Wednesday, March 4, 2015

McKinsey on The War for Talent

(image credit)

April 30th 2002 notes on leadership, business and economics

I finally began to read this book during our Saudi Aramco trip. I know I must read more books, especially those that top business people out there read. I must read more books to build my knowledge, my vocabulary, my thinking about the things that are critical to my work as a PDI consultant, that is, in the broadest sense: their business, their organization, their talent.

Michaels et al. identify five imperatives that companies must act on, if they are to win the managerial war for talent. In a nutshell these are the imperatives that high-performing companies have already woven into their organizations, in some form or other:
  1. Embrace a talent mindset
  2. Craft a winning employee value proposition
  3. Rebuild your recruiting strategy
  4. Weave development into your organization
  5. Differentiate and affirm your people

Establish a talent mindset
  • Establish the gold standard for talent
  • Get actively involved in people decision deep within the organization
  • Drive a simple, probing talent review process
  • Instill a talent mindset in all managers through the organization
  • Invest real money in talent
  • Hold themselves and their managers accountable for the strength of the talent pools they build
Case Study: Les Wexner of The Limited

Began in 1963, The Limited grew to be a “retail and marketing marvel” under Wexner stewardship. By 1990, it had 3800 stores and $5 billion in sales. But in the 1990s, its earnings hit the wall and its stock plunged. Wexner was beside myself.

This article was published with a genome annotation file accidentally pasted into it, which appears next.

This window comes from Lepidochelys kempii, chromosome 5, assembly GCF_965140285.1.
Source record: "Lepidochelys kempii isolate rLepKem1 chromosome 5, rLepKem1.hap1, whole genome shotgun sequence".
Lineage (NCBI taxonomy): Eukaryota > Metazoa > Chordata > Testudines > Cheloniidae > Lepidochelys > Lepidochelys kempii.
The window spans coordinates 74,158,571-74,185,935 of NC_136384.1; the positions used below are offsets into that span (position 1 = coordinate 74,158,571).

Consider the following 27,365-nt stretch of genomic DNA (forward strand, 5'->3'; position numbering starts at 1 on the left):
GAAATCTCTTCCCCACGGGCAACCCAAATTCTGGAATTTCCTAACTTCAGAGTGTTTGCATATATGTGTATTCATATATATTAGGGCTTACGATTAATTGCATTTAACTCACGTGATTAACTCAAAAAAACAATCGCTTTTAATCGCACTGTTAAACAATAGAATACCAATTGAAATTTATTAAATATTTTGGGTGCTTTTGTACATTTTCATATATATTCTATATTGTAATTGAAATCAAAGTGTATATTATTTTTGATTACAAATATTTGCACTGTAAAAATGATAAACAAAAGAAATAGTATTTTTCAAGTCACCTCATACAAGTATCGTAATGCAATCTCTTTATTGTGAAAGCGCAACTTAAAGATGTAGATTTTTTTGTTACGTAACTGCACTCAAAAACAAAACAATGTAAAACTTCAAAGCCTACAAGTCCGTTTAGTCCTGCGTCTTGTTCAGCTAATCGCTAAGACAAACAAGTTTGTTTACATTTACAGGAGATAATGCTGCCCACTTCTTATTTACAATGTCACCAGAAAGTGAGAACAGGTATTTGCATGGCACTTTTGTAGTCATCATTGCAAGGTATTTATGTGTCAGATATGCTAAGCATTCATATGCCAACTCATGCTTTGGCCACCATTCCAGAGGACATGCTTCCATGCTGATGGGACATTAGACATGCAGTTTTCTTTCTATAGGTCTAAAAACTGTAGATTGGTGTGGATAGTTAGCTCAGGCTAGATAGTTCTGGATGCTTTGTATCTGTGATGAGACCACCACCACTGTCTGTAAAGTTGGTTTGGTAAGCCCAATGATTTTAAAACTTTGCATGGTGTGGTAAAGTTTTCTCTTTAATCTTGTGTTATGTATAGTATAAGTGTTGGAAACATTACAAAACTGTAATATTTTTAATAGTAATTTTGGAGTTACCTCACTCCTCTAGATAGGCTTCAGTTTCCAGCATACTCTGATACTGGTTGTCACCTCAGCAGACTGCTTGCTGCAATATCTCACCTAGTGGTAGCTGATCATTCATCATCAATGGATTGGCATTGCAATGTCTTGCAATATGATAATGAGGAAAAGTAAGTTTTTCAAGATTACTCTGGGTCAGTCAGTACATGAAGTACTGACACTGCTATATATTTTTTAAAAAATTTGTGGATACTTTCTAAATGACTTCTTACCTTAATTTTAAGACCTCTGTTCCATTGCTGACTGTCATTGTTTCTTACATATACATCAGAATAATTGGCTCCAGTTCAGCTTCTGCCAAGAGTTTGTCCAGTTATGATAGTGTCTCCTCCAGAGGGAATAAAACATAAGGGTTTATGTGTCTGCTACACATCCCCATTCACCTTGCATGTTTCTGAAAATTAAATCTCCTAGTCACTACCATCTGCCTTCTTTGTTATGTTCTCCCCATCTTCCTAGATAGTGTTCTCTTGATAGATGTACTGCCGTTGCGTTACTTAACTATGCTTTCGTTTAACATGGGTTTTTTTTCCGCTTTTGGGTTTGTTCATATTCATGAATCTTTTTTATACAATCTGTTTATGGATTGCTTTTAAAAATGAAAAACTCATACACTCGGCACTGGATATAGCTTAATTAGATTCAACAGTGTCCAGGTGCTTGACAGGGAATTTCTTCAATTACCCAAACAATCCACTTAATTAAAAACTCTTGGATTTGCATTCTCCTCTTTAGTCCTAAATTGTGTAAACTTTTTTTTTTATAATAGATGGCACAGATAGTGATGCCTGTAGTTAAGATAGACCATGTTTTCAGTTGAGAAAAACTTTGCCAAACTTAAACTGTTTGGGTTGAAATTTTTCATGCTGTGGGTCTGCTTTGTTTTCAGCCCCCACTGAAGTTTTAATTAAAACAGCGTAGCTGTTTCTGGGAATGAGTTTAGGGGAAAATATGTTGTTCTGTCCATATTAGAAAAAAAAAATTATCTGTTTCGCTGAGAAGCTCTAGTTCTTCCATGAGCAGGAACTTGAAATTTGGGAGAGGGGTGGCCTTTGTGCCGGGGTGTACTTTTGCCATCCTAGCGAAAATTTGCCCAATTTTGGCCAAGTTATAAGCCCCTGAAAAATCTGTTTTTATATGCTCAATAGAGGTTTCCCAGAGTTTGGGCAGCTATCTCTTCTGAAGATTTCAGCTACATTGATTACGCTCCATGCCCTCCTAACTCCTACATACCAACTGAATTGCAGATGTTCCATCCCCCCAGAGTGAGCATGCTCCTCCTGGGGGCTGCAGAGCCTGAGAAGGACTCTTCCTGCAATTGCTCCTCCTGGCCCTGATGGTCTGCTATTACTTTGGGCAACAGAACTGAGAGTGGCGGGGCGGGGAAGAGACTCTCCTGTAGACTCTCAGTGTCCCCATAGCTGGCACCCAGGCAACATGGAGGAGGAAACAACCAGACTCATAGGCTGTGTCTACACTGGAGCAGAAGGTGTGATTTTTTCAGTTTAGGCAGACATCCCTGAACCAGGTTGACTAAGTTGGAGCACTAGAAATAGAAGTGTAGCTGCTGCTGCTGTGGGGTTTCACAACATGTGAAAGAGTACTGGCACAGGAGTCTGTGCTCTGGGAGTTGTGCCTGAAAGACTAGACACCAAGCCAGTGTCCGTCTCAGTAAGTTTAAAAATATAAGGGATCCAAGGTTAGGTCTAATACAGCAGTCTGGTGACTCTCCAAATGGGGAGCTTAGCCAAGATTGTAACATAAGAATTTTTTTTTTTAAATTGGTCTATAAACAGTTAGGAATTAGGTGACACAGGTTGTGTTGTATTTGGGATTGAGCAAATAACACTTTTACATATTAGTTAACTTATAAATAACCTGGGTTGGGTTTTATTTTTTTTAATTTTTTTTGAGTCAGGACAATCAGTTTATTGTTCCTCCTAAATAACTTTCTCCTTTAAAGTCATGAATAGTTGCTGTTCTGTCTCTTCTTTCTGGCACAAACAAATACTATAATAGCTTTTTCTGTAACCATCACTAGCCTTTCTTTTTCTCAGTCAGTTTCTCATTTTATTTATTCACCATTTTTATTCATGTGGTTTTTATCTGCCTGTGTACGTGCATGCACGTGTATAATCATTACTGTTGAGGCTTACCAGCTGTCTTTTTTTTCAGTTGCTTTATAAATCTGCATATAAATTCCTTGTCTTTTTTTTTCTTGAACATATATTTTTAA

So with the access he had with top people, he went about to speak to them about what they were doing to run their companies so well: Jack Welch (GE, of course), Wayne Callaway (PepsiCo), and Steven Spielberg (director). Wexner found that, unlike him, they hardly spent time checking sales, reviewing new ads, or working on new product concepts.

But what did they do with most of their time? They said they spent about half their time on people:
  • Recruiting new talent
  • Picking the right people for particular positions
  • Grooming young stars
  • Developing global managers
  • Dealing with underperformers
  • Reviewing the entire talent pool
Wexner not only gained insight on the criticality of a talent mindset and talent management, but also quickly adopt these and implemented them:

1. He worked with his HR people to list the company’s top 100 senior people and take stock of each of them.

2. He hired Len Schlesinger, an HBS professor, as a consultant and confidante, to help him put together a talent review process.

3. He then began to pump the organization with new talent, probably head-hunting other major organizations, including their competitors: Estee Lauder, Banana Republic, J. Crew, and The Gap. He also grabbed talent from Pillsbury, PepsiCo, and BellSouth.

Over three years, more than half of the top 250 positions were changed. One-third of the replacements were from the outside, and two-thirds from the inside.

Results: Profits grew from $250 to $445 M, and the company’s stock price almost doubled.

Wexner declared:
I used to pick sweaters; now I pick people.
Reference:  The War for Talent.

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